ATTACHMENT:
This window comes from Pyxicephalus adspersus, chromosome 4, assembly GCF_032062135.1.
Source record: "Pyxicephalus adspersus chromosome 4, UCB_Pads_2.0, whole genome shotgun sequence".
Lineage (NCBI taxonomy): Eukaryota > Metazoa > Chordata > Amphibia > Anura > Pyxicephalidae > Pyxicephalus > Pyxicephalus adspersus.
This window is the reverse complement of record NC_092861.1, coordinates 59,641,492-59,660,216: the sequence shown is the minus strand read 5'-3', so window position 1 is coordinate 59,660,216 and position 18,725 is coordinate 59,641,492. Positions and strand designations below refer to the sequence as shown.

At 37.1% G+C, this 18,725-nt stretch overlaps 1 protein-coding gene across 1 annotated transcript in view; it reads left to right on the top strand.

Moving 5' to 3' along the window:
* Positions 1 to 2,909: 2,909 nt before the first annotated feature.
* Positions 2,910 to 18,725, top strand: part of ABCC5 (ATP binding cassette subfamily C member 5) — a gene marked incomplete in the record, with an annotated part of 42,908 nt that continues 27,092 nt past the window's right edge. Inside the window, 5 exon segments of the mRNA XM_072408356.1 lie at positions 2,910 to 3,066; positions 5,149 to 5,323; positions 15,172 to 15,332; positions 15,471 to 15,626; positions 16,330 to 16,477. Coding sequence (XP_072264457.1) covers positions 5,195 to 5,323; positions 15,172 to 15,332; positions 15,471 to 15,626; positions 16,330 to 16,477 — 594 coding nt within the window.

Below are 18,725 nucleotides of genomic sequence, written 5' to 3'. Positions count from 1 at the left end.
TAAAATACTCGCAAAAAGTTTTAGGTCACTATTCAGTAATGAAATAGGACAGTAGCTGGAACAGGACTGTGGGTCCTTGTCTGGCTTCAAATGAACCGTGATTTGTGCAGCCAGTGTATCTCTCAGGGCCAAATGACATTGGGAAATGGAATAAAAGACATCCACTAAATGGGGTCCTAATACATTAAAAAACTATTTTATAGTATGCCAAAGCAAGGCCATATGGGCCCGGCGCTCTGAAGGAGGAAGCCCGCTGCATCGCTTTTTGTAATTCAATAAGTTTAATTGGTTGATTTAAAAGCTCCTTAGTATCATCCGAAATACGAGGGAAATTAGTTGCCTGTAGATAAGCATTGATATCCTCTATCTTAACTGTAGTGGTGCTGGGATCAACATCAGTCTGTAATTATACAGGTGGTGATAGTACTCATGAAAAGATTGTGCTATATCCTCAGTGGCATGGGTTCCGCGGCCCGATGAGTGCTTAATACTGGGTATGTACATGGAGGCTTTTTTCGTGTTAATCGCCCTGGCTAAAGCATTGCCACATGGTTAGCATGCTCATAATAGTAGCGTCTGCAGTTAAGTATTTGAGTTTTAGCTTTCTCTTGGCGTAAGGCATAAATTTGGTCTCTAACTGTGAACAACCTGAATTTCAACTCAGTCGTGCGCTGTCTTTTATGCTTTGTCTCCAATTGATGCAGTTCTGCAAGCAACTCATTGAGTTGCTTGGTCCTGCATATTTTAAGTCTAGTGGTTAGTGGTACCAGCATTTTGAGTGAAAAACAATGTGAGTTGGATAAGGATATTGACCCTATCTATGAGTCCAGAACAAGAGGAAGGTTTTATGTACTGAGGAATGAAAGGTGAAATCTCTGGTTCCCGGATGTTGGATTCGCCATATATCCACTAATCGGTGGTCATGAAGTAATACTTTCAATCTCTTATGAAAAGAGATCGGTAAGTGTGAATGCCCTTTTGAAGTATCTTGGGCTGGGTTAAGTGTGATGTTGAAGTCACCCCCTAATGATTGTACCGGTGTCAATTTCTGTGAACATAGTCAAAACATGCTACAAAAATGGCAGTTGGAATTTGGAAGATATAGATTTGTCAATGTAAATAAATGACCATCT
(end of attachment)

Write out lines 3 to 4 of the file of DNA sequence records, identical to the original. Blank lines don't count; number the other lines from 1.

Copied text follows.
Lineage (NCBI taxonomy): Eukaryota > Metazoa > Chordata > Amphibia > Anura > Pyxicephalidae > Pyxicephalus > Pyxicephalus adspersus.
This window is the reverse complement of record NC_092861.1, coordinates 59,641,492-59,660,216: the sequence shown is the minus strand read 5'-3', so window position 1 is coordinate 59,660,216 and position 18,725 is coordinate 59,641,492. Positions and strand designations below refer to the sequence as shown.